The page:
Haitian Voodoo (Vodun)

Haitian Voodoo (Vodun)
Haitian Voodoo (Vodun)
The origins of Haitian voodoo can be attributed to West African roots. Anthropologists have studied African voodoo rituals and applied this study to Haitian voodoo. The Ewe tribe in western Africa practices this religion to invoke spirits for protection.

One ceremony is meant to show that voodoo rituals offer protection against hot knives burning the body and broken glass cutting into flesh. The participants in these ceremonies believe their medicine and participation in these rites will appease the gods and offer them protection.

Voodoo, like many other religions in the world, has a hierarchical system of gods and spirits (loas). One of the more powerful gods in this religion is bon dieu, the maker of the planet and heavens. The loas have their own characteristics and personalities and are able to perform both good and malicious deeds. The development of various loas did not just occur in Africa, as some loas were created in Haiti as well.

Voodoo is not restricted to simply religious ceremonies; it also includes various social elements such as dancing. During voodoo rituals, people summon spirits to embody them, merging the identities of the person with the spirit, which allows that individual to possess the powers of the spirit.

Voodoo was introduced to Haiti as a result of the slave trade that brought in thousands of enslaved Africans. Haitian voodoo is difficult to research because many of the slaves were unable to keep written records of their culture and history.

In fact, there was a great need for secrecy because plans for resistance were made and sworn upon at these religious festivals. These secret voodoo ceremonies were usually conducted during the later hours of the evening in a temple (hounfor) with the presence of priest (houngan) or priestess (mambo).

The reason these ceremonies were conducted in secrecy is because slaves practicing voodoo in colonial Haitian society were assaulted, jailed, and/or executed. Haitian voodoo is a blending of African and Christian cultures; the majority of Catholics in Haiti embrace voodoo, while the majority of voodoo followers profess to be Catholics.

Voodoo has a history of suppression and was a means of survival for the slaves. The use of African religion was a means to cope with the horrid conditions of the Middle Passage, the journey from Africa to the Americas. The demographic composition of Haiti prior to the Haitian Revolution was that of a society comprised mostly of African slave labor, with white colonists numbering in the minority.

Voodoo societies were major contributors in creating the infrastructure needed for the slaves to form an uprising against the French colonial administration and to succeed in becoming an independent state. Voodoo has been suppressed by many leaders of the Haitian Revolution after 1791, as both Toussaint Louverture and Jean-Jacques Dessalines, independent Haiti’s first ruler, prohibited voodoo gatherings and dancing. Henry Christophe sought to get the new country of Haiti recognized by various nations by supporting Christianity and stifling the practice of voodoo.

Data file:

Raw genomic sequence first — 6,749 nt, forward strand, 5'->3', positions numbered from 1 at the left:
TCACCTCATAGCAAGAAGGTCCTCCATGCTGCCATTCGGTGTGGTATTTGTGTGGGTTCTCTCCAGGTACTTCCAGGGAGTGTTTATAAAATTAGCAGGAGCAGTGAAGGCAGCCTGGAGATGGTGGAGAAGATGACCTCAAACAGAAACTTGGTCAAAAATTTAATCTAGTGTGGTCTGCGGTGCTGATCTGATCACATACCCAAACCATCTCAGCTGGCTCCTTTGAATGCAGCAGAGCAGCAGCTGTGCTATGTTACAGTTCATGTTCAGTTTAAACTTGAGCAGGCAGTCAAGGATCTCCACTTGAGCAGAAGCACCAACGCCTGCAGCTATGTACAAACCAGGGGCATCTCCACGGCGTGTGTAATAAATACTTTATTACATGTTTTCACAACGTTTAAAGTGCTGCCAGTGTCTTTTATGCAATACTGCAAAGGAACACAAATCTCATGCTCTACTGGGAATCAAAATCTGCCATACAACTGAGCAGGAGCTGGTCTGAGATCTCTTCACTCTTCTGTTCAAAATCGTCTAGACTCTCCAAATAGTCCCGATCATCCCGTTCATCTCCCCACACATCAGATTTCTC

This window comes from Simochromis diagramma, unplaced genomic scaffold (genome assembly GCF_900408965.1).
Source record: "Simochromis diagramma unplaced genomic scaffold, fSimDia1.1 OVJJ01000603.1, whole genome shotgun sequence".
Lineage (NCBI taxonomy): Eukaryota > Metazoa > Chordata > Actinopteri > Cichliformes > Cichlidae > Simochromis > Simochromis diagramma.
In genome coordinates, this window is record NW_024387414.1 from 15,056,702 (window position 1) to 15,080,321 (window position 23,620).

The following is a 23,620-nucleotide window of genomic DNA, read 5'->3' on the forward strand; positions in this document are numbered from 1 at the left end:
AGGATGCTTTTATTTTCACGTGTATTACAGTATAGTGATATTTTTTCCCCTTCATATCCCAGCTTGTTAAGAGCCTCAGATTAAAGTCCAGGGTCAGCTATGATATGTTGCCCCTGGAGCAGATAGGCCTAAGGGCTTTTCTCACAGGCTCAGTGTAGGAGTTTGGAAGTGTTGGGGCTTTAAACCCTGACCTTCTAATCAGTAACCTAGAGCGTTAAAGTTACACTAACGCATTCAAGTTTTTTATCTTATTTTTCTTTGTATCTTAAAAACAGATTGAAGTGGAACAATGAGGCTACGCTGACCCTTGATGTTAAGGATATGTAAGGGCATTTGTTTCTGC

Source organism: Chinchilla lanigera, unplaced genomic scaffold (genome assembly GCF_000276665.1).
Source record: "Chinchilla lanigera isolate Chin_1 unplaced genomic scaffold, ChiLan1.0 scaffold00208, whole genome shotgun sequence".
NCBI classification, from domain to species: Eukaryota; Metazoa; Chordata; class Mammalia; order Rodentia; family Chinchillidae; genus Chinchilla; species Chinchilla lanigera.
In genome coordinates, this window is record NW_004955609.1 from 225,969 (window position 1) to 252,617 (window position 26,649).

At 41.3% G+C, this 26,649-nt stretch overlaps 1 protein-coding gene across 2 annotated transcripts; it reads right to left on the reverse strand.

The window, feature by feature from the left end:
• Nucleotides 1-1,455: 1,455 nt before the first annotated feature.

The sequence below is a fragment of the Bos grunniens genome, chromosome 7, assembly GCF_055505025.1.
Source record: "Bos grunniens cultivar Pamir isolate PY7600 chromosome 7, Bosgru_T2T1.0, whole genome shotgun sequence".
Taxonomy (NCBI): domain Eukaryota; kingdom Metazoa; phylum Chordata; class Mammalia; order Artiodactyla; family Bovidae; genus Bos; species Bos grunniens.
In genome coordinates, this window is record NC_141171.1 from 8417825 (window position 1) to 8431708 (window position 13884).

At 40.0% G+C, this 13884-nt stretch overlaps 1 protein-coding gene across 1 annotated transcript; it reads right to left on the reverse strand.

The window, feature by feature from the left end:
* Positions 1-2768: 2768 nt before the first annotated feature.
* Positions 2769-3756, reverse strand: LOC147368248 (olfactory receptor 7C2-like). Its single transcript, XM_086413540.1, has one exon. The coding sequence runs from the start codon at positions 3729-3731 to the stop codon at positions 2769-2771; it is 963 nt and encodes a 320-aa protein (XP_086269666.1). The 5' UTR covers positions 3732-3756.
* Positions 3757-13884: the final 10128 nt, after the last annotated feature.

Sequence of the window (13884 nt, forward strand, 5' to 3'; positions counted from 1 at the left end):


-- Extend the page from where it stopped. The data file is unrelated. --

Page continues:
The attempts by these three Haitian leaders to suppress voodoo were unsuccessful, as the practice of this religion played a significant role in the development of Haitian society. In fact, president and later dictator of Haiti Papa Doc (François) Duvalier, used voodoo in his 20th-century government, assigning a number of government posts to voodoo priests.

Voodoo priests invoked a certain degree of fear within the Haitian populace since some believe that voodoo priests use sorcery to transform people into zombies. The belief in the zombie was instrumental to maintaining social order in Haiti, as there is a belief that if a person who committed evil deeds dies, his or her spirit is trapped in limbo. This belief becomes an incentive for the population to observe the rules of society.

Voodoo has not only played a major role in the religious lives of the Haitian people and the maintenance of the social order, but has also penetrated into the realm of art, which is recognized, for example, in the artwork of the voodoo priest Hector Hyppolite. In an executive order by thenpresident Jean-Bertrand Aristide in April 2003, voodoo was sanctioned as an officially recognized religion in Haiti.

This blending of voodoo beliefs with art has gained some degree of recognition from people who enjoy the beauty of the pictures and the messages these artworks convey.

Voodoo has acquired a negative image, partly due to the belief that it represents uncivilized African superstition, and partly due to American depiction of voodoo in popular culture as a religion of superstitions and spiritual possessions. This depiction is intensified by the fact that voodoo involves the use of an assortment of props such as chicken feathers, skulls, and snakes.

It is this perception of voodoo that emerges in American popular culture as various movies emphasize the exotic nature of voodoo. Voodoo still possesses a sizable following, as approximately 40 million people practice this religion.